Every now and then, I stumble upon some post that raises interesting questions worth to be answered or commented upon, hence the *"My Answers to..." series.*
This one in particular is worth the name since they're explicitly relating to interview questions, which were formulated in a very interesting blog post follow-up by Sohan back in 2010.
Rack is a web server interface for Ruby frameworks. It provides a common interface and middleware to provide a common HTTP-to-application-server communication layer regardless of the backend server implementation. It's a very minimal interface, specifying that a Rack application is any Ruby object responding to a
#call method, this method gets passed an environment (ENV) of HTTP-specific data coming from the web server in the form of a Hash-like interface, and it expects the method to return a server status code, headers, and response body.
Despite the fact of some implementation issues (like invoking
call..., a problem which Aaron Patterson has described in the past), the simple interface was a welcomed addition to the world of Ruby web development, as you can expect your Rack applications to run on the majority of Ruby web application servers untouched.
Through this minimal interface Rack ensures a protocol between web and application servers, releasing the latter from having to deal with straight HTTP "semantics" as it provides enough information for the request/response lifecycle. One of the main benefits of Rack is its stacked middleware approach, which are like interceptors that get before, between or after a request/response, manipulate or inspect it, totally transparent from the application code.
Examples of Rack-compatible application servers are wide, and the most common examples are Thin, Unicorn, Passenger and Puma. Examples of useful middleware are JSONP, Profiler, Cache, and of course the ones that Rails applications include by default.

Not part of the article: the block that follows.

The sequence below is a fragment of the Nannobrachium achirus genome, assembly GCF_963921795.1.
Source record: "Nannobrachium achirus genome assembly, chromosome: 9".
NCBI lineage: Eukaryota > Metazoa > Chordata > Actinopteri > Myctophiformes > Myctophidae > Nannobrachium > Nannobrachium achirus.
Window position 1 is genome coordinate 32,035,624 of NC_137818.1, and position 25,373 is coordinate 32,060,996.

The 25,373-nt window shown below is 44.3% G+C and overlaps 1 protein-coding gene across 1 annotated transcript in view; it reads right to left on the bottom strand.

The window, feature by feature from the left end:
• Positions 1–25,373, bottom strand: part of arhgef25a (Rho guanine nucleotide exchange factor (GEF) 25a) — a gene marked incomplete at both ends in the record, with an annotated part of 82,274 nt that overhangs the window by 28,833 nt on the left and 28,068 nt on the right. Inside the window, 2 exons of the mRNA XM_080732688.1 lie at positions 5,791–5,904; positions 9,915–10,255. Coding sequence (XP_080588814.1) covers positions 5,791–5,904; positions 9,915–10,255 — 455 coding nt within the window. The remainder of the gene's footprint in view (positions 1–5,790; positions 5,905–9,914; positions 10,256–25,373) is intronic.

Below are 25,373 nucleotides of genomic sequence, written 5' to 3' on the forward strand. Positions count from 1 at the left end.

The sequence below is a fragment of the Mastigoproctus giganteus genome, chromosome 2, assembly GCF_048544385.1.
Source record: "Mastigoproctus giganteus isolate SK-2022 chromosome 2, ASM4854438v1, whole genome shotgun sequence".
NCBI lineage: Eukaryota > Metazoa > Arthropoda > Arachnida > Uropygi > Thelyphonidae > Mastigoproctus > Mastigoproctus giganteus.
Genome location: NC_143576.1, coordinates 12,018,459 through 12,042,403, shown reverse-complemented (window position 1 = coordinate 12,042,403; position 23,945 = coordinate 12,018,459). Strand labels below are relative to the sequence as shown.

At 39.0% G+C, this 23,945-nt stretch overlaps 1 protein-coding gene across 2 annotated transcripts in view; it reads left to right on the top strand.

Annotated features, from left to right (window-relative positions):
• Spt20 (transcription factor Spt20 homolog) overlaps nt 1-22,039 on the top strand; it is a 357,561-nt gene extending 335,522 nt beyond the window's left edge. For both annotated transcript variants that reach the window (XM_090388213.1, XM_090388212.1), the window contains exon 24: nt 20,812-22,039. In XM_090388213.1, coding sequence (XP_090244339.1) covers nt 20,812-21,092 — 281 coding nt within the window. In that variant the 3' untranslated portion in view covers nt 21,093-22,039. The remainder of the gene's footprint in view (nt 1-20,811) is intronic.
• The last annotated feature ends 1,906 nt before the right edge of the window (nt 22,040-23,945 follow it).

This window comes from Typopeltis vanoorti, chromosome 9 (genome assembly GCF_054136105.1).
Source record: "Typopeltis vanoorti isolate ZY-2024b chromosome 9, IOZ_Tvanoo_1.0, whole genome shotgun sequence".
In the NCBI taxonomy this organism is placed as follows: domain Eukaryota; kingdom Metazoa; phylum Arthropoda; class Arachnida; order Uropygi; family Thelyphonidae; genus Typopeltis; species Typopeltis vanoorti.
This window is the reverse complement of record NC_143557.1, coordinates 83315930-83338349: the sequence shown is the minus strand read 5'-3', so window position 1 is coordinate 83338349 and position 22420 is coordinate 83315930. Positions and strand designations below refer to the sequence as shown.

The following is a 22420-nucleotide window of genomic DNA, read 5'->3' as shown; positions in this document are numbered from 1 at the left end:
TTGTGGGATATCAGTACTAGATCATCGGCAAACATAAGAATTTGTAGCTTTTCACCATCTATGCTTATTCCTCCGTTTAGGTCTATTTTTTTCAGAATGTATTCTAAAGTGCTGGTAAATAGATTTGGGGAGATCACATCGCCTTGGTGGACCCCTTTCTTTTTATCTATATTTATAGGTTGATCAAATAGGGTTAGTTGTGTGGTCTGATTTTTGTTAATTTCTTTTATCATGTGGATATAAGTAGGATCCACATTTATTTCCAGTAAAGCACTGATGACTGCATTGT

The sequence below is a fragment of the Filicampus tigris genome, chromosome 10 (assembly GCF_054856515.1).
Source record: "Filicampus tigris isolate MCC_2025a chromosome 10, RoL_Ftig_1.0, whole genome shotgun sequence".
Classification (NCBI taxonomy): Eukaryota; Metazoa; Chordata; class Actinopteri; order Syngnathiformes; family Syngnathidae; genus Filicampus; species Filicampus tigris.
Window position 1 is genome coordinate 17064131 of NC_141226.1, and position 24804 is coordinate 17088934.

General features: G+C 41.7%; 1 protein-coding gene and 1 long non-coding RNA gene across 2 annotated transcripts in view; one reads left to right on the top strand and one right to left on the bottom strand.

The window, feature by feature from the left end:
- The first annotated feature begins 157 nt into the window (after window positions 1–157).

Ensure to reset the session ID on every successful login attempt, as a result the attacker won't be able to use a fixed session ID after the user logs in since the server will issue a new session ID for every single valid login, effectively replacing the old one. It's strictly necessary as well to analyze and purge Cross Site Scripting (XSS) vulnerabilities from the application, as this effectively removes the exploitation vector entirely as the attacker won't be able to inject the session ID replacement into the user's browser. Both counter-measures are not exclusive and need to be implemented on any Rails application.
From the GitHub repository at https://github.com/rails/rails. In the interest of contributing to Rails source the best way to get started appears to be populating a Vagrant virtual machine made specifically for Rails development, which can be found at https://github.com/rails/rails-dev-box.
There are many ways and patterns to get this accomplished. Since we're talking about a Rails project, the particular way of doing it in Rails which doesn't relate to other patterns is through the use of Rails Engines, where you can reuse models, views and controllers across different apps.